Retargeting is a form of online advertising that aims at consumers based on their previous Internet habits.
For example, after a consumer visits a shoe company’s website, a banner ad can be served to them on other websites that promotes the shoes the consumer looked at on the previous website. This form of marketing can “follow” the consumer online for days, weeks, or longer. The most common method for targeting consumers is the placement of a “tracking pixel” on their computer. It works like this:
- Consumer visits Brand A’s website and a tracking pixel is placed in their browser
- Brand A monitors the consumer’s path through their website
- Consumer leaves Brand A’s website
- Consumer visits another website (perhaps a blog or news website) that is part of a banner advertising network.
- Brand A (who is part of the ad network) serves an ad to the consumer, often targeted to match the past history of the consumer on their website. These ads can often be very personal or customized, they may actually include a photo of the product the consumer looked at on Brand A’s website.
Google has used the term “remarketing” to refer to tactics that others in the industry call retargeting, which may confuse the term.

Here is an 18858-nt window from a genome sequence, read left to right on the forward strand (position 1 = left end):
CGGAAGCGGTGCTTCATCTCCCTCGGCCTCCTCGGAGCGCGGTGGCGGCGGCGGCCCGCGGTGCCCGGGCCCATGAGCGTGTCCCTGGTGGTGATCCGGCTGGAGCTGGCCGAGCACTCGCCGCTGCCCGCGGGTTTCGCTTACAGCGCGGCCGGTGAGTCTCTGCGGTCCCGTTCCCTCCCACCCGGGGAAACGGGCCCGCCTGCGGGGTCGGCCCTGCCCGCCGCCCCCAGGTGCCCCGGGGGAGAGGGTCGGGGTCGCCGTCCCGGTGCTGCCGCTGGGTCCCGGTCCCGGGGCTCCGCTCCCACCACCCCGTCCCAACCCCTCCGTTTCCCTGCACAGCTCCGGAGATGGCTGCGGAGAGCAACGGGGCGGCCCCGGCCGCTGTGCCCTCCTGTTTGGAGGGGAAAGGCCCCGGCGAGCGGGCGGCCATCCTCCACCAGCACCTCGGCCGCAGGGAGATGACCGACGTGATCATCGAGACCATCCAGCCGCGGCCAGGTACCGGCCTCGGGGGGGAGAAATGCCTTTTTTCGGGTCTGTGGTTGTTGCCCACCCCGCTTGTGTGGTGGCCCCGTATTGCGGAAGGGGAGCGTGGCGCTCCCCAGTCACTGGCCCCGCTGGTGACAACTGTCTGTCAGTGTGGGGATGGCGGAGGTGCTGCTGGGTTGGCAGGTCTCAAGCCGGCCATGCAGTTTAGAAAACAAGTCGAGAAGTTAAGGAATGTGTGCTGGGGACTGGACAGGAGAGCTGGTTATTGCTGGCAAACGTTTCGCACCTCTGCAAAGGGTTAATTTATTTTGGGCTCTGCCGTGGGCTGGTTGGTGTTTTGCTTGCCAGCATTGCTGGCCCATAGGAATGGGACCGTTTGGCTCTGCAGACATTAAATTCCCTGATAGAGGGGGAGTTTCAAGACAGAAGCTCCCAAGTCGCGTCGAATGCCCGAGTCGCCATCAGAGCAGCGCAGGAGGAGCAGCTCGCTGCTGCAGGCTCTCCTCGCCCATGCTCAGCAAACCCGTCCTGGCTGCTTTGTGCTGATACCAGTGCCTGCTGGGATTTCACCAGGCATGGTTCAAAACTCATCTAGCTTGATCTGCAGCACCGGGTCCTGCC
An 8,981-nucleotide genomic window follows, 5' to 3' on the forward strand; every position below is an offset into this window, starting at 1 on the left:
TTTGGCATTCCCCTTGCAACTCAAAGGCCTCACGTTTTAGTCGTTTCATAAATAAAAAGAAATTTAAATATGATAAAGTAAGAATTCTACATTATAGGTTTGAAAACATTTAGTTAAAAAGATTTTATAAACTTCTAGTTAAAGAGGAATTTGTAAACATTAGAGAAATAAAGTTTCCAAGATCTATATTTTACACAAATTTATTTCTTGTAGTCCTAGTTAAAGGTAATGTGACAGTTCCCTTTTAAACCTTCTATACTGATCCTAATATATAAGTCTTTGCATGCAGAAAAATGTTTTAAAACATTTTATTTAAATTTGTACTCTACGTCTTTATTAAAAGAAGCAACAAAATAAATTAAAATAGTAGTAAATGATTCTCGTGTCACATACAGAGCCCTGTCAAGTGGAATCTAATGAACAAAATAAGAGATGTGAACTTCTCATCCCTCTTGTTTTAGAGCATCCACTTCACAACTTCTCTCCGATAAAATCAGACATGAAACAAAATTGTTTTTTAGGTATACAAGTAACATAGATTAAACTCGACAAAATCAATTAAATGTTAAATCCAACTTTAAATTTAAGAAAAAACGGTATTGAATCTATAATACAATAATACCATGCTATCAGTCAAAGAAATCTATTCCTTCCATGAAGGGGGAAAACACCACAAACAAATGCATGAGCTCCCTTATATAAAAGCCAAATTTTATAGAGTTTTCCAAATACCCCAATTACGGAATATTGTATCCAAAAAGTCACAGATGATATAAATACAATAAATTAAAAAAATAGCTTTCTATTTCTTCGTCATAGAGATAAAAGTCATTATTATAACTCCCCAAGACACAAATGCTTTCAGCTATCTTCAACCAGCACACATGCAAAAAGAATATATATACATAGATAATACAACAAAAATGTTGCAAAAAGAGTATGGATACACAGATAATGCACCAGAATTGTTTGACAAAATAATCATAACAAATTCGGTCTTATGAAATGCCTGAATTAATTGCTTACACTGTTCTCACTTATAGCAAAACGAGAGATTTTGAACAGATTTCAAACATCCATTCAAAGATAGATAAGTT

Retargeting can be used on website visitors who have placed items in a shopping cart and left an abandoned shopping cart. Retailers can send emails to these customers specifically to try to recover the abandoned cart.
Social Media Retargeting
Retargeting can be extended to many channels, not just to websites, it can also be used on social media and even via email marketing. A consumer can visit the Converse website and look at a green pair of shoes, for example, and within minutes or hours they may see an ad customized with those same shoes when they logon to Facebook.
Some consumers think retargeting is “creepy,” but the method is usually very effective, showing excellent ROI. The best retargeting campaigns are highly specific in their focus, serving very enticing ads to the consumer.